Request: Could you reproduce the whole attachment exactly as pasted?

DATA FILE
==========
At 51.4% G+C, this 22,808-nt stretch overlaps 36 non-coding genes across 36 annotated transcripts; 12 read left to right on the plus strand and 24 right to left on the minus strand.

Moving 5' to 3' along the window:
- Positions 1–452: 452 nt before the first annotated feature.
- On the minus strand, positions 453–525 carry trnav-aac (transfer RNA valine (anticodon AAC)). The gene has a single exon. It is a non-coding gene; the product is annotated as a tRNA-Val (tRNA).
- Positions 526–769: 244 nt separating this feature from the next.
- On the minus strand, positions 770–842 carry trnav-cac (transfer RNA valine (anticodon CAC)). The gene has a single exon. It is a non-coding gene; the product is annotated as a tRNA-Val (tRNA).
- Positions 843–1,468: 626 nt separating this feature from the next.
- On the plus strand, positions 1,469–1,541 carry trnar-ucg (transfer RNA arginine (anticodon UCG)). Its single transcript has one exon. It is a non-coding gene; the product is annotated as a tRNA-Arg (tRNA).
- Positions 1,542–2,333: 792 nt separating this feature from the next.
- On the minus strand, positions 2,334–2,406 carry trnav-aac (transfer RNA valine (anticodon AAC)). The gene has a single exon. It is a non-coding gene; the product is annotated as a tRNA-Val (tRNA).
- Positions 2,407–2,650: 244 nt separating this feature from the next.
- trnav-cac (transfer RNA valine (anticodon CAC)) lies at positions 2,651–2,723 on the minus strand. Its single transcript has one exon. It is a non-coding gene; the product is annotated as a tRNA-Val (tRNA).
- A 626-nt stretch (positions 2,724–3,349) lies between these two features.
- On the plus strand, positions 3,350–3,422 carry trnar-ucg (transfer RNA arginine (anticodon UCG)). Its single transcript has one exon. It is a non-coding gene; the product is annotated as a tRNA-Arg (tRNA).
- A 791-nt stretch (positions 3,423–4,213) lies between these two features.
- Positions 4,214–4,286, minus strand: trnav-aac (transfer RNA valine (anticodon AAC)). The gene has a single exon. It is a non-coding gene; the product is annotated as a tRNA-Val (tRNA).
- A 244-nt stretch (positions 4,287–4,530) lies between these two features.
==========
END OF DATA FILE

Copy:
At 51.4% G+C, this 22,808-nt stretch overlaps 36 non-coding genes across 36 annotated transcripts; 12 read left to right on the plus strand and 24 right to left on the minus strand.

Moving 5' to 3' along the window:
- Positions 1–452: 452 nt before the first annotated feature.
- On the minus strand, positions 453–525 carry trnav-aac (transfer RNA valine (anticodon AAC)). The gene has a single exon. It is a non-coding gene; the product is annotated as a tRNA-Val (tRNA).
- Positions 526–769: 244 nt separating this feature from the next.
- On the minus strand, positions 770–842 carry trnav-cac (transfer RNA valine (anticodon CAC)). The gene has a single exon. It is a non-coding gene; the product is annotated as a tRNA-Val (tRNA).
- Positions 843–1,468: 626 nt separating this feature from the next.
- On the plus strand, positions 1,469–1,541 carry trnar-ucg (transfer RNA arginine (anticodon UCG)). Its single transcript has one exon. It is a non-coding gene; the product is annotated as a tRNA-Arg (tRNA).
- Positions 1,542–2,333: 792 nt separating this feature from the next.
- On the minus strand, positions 2,334–2,406 carry trnav-aac (transfer RNA valine (anticodon AAC)). The gene has a single exon. It is a non-coding gene; the product is annotated as a tRNA-Val (tRNA).
- Positions 2,407–2,650: 244 nt separating this feature from the next.
- trnav-cac (transfer RNA valine (anticodon CAC)) lies at positions 2,651–2,723 on the minus strand. Its single transcript has one exon. It is a non-coding gene; the product is annotated as a tRNA-Val (tRNA).
- A 626-nt stretch (positions 2,724–3,349) lies between these two features.
- On the plus strand, positions 3,350–3,422 carry trnar-ucg (transfer RNA arginine (anticodon UCG)). Its single transcript has one exon. It is a non-coding gene; the product is annotated as a tRNA-Arg (tRNA).
- A 791-nt stretch (positions 3,423–4,213) lies between these two features.
- Positions 4,214–4,286, minus strand: trnav-aac (transfer RNA valine (anticodon AAC)). The gene has a single exon. It is a non-coding gene; the product is annotated as a tRNA-Val (tRNA).
- A 244-nt stretch (positions 4,287–4,530) lies between these two features.